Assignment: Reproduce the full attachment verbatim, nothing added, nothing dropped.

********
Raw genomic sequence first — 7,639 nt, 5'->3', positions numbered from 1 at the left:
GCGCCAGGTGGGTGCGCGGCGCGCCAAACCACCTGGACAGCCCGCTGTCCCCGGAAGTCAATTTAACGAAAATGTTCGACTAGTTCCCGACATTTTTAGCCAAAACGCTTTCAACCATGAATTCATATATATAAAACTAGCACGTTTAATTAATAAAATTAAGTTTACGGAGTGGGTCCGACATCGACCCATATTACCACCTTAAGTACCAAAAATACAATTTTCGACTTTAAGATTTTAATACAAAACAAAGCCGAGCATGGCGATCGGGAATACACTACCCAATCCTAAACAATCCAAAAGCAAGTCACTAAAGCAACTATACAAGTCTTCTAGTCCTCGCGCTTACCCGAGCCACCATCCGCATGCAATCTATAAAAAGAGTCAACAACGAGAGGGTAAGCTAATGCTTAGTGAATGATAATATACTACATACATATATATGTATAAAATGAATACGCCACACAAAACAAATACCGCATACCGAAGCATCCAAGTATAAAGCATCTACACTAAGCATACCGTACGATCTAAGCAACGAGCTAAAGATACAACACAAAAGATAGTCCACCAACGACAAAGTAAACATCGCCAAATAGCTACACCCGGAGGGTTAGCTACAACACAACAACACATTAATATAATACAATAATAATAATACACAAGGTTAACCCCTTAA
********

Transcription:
Raw genomic sequence first — 7,639 nt, 5'->3', positions numbered from 1 at the left:
GCGCCAGGTGGGTGCGCGGCGCGCCAAACCACCTGGACAGCCCGCTGTCCCCGGAAGTCAATTTAACGAAAATGTTCGACTAGTTCCCGACATTTTTAGCCAAAACGCTTTCAACCATGAATTCATATATATAAAACTAGCACGTTTAATTAATAAAATTAAGTTTACGGAGTGGGTCCGACATCGACCCATATTACCACCTTAAGTACCAAAAATACAATTTTCGACTTTAAGATTTTAATACAAAACAAAGCCGAGCATGGCGATCGGGAATACACTACCCAATCCTAAACAATCCAAAAGCAAGTCACTAAAGCAACTATACAAGTCTTCTAGTCCTCGCGCTTACCCGAGCCACCATCCGCATGCAATCTATAAAAAGAGTCAACAACGAGAGGGTAAGCTAATGCTTAGTGAATGATAATATACTACATACATATATATGTATAAAATGAATACGCCACACAAAACAAATACCGCATACCGAAGCATCCAAGTATAAAGCATCTACACTAAGCATACCGTACGATCTAAGCAACGAGCTAAAGATACAACACAAAAGATAGTCCACCAACGACAAAGTAAACATCGCCAAATAGCTACACCCGGAGGGTTAGCTACAACACAACAACACATTAATATAATACAATAATAATAATACACAAGGTTAACCCCTTAA